The distinctive letter "D" is one clue, a handwriting expert tells Newsday, that calls into question Gov. David A. Paterson's sworn testimony that he wrote an $850 check upfront to pay for prime tickets to the World Series last fall.
Paterson's insistence under oath that he'd filled out that check and carried it around the game with him was "not credible," the Commission on Public Integrity concluded, after comparing the check with other samples of the governor's handwriting - and with the handwriting of David Johnson, the top aide at the center of the scandals now engulfing Paterson.
The chances that Paterson filled out that check are "slim or none," agreed Dennis Ryan, president of Applied Forensics of East Meadow, who testifies regularly in check-forgery trials and estate probates. "There's no evidence to indicate David Paterson signed that check."
Instead, Ryan said, he found "substantial significant similarities" between the signature Paterson claimed was his and the signature on the check Johnson wrote to pay for his own ticket after the game.
The commission has asked for a criminal probe of whether Paterson lied under oath when he claimed he always intended to pay for the tickets. It concluded he changed stories the day after the game, when a Yankees executive contradicted Paterson's claim to a reporter that the governor had been invited to the game. Commissioners believe Johnson then wrote the check and backdated it to before the game.
Two top Long Island defense attorneys said the ramifications of a lie to the commission could amount to first-degree perjury - a Class D felony carrying a potential prison sentence of 21/3 to 7 years.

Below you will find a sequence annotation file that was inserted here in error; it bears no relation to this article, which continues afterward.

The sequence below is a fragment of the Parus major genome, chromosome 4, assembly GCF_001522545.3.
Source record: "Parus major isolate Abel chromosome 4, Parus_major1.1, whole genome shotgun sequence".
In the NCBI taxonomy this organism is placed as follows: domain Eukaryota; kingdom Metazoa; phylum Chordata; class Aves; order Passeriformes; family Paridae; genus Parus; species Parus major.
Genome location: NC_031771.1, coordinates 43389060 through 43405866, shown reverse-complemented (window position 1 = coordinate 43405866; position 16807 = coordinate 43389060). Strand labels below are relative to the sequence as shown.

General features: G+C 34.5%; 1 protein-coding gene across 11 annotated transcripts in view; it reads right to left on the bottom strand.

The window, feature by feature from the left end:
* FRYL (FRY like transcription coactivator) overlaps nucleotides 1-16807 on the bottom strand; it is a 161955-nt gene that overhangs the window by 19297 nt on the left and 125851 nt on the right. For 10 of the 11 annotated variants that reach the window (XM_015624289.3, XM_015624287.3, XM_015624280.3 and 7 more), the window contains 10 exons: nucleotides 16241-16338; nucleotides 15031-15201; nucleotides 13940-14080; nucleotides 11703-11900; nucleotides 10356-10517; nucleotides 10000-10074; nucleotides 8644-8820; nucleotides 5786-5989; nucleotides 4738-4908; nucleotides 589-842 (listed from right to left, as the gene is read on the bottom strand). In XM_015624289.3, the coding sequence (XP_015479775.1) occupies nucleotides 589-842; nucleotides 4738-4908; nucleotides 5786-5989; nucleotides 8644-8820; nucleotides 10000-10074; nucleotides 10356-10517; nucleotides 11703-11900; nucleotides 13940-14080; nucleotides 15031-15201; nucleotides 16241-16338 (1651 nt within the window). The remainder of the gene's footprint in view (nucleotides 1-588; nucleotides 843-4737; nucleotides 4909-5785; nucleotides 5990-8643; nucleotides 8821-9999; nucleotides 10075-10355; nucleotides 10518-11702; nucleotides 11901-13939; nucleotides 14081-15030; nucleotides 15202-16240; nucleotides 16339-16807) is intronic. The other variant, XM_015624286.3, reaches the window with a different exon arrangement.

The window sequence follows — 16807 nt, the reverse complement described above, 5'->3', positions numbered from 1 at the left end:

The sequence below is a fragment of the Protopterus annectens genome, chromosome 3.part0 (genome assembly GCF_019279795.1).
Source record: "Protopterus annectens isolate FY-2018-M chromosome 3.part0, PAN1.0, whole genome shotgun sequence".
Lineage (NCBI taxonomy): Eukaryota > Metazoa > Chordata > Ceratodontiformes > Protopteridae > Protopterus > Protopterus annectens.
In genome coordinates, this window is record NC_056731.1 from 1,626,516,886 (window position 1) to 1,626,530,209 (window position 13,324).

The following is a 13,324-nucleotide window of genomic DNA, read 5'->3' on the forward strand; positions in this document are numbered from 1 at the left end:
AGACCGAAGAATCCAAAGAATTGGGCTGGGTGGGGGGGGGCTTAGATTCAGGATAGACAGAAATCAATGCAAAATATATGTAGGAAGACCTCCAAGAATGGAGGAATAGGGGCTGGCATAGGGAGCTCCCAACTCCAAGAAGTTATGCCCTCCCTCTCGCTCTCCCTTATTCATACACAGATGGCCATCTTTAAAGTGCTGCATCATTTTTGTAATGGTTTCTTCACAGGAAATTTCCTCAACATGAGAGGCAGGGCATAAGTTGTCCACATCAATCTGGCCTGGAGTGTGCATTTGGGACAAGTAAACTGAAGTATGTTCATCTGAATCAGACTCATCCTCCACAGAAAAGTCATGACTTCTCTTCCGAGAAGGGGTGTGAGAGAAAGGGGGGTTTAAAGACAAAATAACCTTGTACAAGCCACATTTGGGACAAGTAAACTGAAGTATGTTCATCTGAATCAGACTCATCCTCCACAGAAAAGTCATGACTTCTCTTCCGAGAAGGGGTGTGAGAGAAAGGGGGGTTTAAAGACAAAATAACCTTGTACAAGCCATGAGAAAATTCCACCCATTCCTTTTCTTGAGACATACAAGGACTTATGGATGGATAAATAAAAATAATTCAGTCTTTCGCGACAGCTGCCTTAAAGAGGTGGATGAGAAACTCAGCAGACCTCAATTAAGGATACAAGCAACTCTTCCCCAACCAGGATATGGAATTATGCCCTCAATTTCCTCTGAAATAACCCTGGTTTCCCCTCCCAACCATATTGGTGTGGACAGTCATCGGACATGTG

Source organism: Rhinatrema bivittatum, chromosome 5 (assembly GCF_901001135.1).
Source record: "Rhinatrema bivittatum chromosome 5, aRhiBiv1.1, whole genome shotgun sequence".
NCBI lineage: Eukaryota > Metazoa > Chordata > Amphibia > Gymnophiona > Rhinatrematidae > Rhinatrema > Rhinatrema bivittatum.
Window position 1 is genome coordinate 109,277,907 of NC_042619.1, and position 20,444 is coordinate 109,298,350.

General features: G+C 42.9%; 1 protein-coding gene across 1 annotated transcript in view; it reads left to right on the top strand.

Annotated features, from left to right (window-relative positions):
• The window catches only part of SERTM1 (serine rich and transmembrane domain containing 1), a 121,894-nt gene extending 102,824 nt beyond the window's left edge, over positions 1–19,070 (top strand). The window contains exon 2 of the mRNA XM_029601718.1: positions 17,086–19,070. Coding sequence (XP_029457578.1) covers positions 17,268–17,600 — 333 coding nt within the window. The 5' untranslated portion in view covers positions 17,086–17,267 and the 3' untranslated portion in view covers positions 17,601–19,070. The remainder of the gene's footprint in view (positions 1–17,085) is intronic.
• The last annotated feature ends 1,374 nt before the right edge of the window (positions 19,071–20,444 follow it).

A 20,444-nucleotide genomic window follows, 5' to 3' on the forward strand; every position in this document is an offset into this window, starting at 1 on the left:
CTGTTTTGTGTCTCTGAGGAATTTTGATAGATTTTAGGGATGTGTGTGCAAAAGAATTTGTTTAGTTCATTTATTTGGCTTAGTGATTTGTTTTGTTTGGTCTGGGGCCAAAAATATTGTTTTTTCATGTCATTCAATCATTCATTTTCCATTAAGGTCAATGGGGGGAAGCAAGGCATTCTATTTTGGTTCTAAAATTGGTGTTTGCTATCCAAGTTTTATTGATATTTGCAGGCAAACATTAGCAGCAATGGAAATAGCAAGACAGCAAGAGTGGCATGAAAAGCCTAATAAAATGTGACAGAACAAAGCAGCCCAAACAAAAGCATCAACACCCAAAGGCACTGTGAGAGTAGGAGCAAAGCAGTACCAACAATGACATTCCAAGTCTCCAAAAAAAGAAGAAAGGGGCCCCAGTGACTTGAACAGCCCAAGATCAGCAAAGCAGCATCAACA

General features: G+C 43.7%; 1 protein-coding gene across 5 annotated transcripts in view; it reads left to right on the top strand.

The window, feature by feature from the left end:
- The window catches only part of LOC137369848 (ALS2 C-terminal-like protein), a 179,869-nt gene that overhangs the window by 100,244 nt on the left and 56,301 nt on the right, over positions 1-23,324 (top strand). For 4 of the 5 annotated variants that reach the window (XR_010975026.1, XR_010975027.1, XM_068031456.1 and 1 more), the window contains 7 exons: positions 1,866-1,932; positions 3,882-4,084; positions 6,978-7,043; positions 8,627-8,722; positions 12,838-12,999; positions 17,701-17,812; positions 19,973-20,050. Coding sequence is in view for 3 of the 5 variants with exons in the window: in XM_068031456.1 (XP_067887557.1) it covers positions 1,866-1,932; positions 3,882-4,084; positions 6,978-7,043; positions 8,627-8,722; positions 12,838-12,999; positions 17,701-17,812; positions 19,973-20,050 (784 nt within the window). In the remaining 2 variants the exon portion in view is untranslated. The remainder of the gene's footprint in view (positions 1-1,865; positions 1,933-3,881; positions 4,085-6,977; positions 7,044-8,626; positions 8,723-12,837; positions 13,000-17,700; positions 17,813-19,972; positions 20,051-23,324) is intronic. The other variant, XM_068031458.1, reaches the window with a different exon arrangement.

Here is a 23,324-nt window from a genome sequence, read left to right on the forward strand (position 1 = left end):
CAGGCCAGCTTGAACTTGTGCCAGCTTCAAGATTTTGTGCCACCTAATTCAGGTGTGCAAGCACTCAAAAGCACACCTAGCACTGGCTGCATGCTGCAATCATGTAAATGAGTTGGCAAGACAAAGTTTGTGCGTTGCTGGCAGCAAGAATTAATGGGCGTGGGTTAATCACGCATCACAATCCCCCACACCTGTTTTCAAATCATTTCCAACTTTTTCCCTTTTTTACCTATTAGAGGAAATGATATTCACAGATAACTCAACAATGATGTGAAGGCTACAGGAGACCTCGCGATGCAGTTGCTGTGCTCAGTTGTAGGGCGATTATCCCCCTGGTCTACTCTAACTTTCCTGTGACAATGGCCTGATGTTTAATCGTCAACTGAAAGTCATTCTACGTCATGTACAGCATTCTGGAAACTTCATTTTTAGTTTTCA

"It's obvious that felony-level perjury to a public commission is far more serious than accepting baseball tickets under any circumstances," said Joel R. Weiss, a former head of the Nassau district attorney's rackets and fraud bureaus.
What qualifies the accusations for the most serious count of perjury is that the alleged lie went to the heart of the tickets case, said attorney Ed Jenks, whose clients have included Roslyn superintendent Frank Tassone.
But perjury charges are rarely prosecuted, Jenks said, because it is so difficult to prove a defendant lied intentionally. And Paterson did give a few replies such as "I assume," "That may have been" or "That's my memory," that can prove to be helpful loopholes in a defense, Weiss said.
Still, it is hard to see how Paterson could be the author of check No. 911, Ryan said. Among the more striking indicators: The construction and size of the letter "D'' in "David.'' The distinctive way the "Y'' loops under the "T'' in "fifty.'' Both resemble Johnson's style, Ryan said.
"David Paterson, his signature's slow and shaky," Ryan said.
Some lawmakers familiar with the legally blind governor's spidery hand agreed. Sen. Kemp Hannon (R-Garden City), who Wednesday received a proclamation from Paterson for the National Kidney Foundation, was skeptical of the bold and rounded script on the check. "This does not appear to be the handwriting I looked at just yesterday," Hannon said.
Paterson spokesman Morgan Hook yesterday reiterated that Paterson "maintains his innocence and intends to challenge the findings of the commission both with respect to the law and the facts." Attorney General Andrew Cuomo's office is reviewing the report, a spokesman said.